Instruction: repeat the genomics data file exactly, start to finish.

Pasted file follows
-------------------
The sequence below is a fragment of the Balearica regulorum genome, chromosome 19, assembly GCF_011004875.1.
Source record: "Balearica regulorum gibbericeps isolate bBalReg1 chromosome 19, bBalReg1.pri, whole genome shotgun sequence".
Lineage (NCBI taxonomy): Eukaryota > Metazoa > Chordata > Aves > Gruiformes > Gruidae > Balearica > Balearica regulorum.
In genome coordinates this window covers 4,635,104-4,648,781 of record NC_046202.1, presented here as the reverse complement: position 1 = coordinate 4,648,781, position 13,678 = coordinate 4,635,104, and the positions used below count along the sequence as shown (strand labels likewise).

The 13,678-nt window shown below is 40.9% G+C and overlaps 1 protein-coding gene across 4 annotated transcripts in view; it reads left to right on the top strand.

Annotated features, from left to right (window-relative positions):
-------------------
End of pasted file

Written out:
The sequence below is a fragment of the Balearica regulorum genome, chromosome 19, assembly GCF_011004875.1.
Source record: "Balearica regulorum gibbericeps isolate bBalReg1 chromosome 19, bBalReg1.pri, whole genome shotgun sequence".
Lineage (NCBI taxonomy): Eukaryota > Metazoa > Chordata > Aves > Gruiformes > Gruidae > Balearica > Balearica regulorum.
In genome coordinates this window covers 4,635,104-4,648,781 of record NC_046202.1, presented here as the reverse complement: position 1 = coordinate 4,648,781, position 13,678 = coordinate 4,635,104, and the positions used below count along the sequence as shown (strand labels likewise).

The 13,678-nt window shown below is 40.9% G+C and overlaps 1 protein-coding gene across 4 annotated transcripts in view; it reads left to right on the top strand.

Annotated features, from left to right (window-relative positions):